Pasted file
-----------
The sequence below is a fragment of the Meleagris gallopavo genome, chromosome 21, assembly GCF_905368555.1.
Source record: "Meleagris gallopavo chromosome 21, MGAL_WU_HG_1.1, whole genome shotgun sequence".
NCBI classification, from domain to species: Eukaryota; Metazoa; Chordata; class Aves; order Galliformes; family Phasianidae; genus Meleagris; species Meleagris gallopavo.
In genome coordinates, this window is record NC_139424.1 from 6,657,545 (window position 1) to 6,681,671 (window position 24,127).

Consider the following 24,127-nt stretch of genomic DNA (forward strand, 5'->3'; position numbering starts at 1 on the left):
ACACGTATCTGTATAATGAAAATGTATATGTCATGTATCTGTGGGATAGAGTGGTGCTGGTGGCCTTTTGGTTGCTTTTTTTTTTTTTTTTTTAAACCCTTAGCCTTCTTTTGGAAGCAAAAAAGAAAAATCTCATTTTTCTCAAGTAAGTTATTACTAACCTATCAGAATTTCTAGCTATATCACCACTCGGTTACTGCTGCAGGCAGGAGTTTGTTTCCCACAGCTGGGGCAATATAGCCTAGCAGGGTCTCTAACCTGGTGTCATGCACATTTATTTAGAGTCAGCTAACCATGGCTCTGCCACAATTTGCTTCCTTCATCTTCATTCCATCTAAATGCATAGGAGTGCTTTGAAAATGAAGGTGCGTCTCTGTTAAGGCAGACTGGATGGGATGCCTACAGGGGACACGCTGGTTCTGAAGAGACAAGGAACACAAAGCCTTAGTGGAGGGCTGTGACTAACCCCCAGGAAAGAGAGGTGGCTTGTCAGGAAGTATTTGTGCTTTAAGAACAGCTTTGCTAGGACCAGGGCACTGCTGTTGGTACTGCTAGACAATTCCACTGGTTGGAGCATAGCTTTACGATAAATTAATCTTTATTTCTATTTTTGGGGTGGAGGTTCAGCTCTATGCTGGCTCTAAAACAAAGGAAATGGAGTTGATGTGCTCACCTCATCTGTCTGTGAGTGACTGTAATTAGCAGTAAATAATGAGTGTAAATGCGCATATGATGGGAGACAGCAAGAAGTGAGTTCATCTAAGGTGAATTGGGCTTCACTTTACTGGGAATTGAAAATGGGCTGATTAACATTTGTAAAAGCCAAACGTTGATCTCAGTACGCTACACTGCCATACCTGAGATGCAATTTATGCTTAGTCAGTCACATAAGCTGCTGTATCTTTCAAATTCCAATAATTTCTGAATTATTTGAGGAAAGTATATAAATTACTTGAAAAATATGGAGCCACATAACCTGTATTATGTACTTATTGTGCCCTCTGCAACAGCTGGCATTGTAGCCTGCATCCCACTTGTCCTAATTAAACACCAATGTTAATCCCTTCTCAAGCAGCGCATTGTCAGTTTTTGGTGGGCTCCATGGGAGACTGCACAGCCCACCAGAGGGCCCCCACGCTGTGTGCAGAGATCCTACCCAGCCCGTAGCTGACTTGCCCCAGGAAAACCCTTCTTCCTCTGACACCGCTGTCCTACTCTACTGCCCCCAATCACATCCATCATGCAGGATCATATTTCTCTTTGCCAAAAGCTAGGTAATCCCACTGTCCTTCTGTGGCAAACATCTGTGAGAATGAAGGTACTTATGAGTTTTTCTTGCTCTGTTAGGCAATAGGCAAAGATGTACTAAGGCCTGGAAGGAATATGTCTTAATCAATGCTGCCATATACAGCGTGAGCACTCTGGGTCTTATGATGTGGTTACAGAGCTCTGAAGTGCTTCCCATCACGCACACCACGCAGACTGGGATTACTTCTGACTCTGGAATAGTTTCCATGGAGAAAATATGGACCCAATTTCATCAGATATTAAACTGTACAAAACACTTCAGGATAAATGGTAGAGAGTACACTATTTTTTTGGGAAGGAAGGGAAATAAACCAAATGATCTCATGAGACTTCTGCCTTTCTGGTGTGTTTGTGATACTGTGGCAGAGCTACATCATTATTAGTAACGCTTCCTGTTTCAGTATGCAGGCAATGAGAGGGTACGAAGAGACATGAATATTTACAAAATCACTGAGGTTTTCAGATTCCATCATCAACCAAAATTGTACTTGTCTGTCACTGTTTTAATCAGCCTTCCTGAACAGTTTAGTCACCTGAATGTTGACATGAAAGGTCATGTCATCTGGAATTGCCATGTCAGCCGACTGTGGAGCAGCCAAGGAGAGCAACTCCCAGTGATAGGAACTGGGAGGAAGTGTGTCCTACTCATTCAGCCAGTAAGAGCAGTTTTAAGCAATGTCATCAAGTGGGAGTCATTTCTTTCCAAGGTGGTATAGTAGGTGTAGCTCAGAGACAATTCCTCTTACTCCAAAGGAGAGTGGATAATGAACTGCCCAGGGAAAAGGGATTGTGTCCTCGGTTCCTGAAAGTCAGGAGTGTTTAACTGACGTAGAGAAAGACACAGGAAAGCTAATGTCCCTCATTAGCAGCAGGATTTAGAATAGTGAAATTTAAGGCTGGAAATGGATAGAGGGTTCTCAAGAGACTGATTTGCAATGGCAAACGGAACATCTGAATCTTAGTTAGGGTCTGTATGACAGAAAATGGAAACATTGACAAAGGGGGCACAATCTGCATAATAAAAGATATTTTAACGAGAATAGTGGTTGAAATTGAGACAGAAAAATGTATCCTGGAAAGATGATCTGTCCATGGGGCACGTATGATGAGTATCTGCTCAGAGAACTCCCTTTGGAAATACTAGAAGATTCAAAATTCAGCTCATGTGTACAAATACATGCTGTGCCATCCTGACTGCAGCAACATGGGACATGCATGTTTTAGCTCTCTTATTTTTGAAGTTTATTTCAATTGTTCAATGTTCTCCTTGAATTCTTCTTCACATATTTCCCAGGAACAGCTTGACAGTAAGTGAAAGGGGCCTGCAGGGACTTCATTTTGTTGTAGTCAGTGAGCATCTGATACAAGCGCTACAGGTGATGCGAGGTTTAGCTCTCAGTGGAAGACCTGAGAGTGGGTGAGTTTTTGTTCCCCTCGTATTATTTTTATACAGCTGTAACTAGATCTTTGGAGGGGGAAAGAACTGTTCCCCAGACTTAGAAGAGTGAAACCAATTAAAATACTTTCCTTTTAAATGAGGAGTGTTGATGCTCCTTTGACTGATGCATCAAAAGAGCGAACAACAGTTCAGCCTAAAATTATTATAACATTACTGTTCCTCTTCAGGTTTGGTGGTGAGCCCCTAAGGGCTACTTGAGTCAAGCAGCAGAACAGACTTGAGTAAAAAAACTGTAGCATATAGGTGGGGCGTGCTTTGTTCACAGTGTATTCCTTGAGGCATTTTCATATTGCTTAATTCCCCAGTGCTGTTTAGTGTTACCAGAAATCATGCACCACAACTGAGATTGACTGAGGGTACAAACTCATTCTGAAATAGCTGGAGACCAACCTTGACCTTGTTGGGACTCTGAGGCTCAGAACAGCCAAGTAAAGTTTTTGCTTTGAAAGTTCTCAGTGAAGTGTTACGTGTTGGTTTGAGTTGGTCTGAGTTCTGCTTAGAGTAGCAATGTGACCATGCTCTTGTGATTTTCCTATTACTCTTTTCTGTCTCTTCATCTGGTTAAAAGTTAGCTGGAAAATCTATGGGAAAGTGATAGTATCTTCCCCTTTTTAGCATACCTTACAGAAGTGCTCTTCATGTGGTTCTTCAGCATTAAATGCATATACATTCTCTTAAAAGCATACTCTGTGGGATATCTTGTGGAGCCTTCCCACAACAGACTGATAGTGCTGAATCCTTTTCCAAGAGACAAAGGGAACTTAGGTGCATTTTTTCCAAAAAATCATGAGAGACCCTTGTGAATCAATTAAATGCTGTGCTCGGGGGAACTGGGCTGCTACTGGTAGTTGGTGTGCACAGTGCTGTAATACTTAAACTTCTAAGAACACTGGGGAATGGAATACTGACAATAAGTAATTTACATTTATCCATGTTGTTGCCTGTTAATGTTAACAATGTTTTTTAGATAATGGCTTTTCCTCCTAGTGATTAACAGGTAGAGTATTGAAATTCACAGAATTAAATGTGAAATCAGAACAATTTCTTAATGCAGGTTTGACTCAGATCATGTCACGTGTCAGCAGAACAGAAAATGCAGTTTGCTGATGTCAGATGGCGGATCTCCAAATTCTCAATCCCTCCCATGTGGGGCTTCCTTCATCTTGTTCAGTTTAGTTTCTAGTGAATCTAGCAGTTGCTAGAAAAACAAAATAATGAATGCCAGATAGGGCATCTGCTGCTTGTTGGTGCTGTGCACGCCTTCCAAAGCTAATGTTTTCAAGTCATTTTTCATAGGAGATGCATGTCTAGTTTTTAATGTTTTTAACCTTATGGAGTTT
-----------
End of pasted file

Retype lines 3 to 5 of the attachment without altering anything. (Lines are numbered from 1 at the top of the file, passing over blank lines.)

NCBI classification, from domain to species: Eukaryota; Metazoa; Chordata; class Aves; order Galliformes; family Phasianidae; genus Meleagris; species Meleagris gallopavo.
In genome coordinates, this window is record NC_139424.1 from 6,657,545 (window position 1) to 6,681,671 (window position 24,127).

Consider the following 24,127-nt stretch of genomic DNA (forward strand, 5'->3'; position numbering starts at 1 on the left):